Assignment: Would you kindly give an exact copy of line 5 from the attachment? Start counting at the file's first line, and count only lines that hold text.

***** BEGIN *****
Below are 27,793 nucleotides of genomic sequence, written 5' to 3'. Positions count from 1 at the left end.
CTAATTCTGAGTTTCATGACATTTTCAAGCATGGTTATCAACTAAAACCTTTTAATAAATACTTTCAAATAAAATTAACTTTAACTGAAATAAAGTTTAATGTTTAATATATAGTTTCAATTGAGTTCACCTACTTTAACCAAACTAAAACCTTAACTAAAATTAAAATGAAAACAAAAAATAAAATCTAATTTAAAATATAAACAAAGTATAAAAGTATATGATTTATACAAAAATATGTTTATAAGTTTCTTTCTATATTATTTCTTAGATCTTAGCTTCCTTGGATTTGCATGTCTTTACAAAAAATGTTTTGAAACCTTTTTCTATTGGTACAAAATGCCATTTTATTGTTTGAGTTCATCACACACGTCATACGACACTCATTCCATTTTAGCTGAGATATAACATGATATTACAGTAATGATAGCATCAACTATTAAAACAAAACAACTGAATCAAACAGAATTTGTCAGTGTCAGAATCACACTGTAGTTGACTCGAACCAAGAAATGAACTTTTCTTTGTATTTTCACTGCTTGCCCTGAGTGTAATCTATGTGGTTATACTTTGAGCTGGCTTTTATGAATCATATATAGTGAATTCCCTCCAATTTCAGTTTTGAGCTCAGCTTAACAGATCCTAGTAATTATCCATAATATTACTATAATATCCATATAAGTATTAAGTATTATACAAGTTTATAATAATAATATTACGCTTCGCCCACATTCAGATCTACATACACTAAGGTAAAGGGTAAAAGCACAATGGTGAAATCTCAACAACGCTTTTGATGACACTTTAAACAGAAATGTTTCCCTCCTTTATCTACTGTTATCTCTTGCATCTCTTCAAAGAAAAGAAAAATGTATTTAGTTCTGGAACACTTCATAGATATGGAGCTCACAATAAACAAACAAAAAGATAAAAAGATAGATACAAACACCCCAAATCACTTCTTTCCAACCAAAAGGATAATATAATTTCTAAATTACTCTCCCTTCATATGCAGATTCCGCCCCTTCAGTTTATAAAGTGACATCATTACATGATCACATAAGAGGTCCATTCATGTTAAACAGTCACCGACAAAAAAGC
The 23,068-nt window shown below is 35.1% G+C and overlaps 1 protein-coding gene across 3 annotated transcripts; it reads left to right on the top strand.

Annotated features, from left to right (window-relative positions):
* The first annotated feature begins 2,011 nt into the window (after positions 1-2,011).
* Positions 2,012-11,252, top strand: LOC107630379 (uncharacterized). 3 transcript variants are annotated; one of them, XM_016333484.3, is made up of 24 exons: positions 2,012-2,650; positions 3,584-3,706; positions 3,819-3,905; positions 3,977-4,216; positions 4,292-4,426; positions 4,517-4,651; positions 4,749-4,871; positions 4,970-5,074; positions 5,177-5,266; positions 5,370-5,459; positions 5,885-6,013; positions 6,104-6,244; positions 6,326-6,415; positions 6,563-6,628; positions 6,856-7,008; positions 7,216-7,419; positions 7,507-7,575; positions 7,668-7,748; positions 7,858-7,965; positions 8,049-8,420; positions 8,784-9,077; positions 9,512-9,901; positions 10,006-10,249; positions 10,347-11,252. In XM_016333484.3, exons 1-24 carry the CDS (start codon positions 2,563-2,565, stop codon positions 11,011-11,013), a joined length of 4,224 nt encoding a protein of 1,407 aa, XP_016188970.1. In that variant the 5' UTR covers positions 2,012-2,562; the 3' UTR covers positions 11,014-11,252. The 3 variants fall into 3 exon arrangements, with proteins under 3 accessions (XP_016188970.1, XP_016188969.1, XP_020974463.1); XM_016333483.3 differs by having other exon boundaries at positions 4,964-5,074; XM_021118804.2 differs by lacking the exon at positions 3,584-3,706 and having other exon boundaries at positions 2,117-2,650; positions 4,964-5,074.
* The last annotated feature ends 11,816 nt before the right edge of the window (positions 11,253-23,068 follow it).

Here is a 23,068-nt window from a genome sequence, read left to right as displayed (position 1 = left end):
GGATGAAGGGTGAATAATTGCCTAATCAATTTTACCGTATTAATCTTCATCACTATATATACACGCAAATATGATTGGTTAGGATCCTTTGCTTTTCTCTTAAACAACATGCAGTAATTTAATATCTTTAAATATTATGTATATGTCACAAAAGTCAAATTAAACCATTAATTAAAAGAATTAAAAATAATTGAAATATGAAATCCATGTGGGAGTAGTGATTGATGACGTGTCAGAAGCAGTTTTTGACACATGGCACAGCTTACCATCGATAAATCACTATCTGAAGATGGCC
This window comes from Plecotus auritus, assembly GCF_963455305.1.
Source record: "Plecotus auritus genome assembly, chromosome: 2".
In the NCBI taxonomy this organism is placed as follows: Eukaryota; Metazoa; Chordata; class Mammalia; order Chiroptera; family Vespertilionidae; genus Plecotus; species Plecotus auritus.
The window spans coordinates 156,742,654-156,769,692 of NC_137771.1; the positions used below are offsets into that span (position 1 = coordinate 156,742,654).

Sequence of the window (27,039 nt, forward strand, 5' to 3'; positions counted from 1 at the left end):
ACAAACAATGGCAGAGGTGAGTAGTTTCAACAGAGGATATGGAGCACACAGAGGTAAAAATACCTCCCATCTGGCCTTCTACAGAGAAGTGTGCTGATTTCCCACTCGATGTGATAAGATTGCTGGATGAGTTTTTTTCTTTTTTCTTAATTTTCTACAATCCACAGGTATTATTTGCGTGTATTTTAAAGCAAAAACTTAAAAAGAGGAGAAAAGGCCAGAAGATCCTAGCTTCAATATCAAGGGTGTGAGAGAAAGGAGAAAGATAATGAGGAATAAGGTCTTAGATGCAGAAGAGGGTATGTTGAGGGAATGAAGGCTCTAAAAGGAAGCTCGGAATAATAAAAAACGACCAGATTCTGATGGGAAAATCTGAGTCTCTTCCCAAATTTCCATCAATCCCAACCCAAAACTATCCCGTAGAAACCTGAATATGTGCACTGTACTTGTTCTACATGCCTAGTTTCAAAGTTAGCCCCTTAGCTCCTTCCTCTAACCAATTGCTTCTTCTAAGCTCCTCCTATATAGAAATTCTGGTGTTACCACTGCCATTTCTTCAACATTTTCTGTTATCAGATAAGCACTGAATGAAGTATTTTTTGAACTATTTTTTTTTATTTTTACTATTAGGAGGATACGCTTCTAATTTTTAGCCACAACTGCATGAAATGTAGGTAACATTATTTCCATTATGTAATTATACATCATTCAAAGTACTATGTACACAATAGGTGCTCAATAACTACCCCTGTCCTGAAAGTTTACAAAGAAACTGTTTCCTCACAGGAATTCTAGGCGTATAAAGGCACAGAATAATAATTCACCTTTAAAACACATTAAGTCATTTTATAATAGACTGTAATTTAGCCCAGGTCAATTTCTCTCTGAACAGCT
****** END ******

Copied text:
* The first annotated feature begins 2,011 nt into the window (after positions 1-2,011).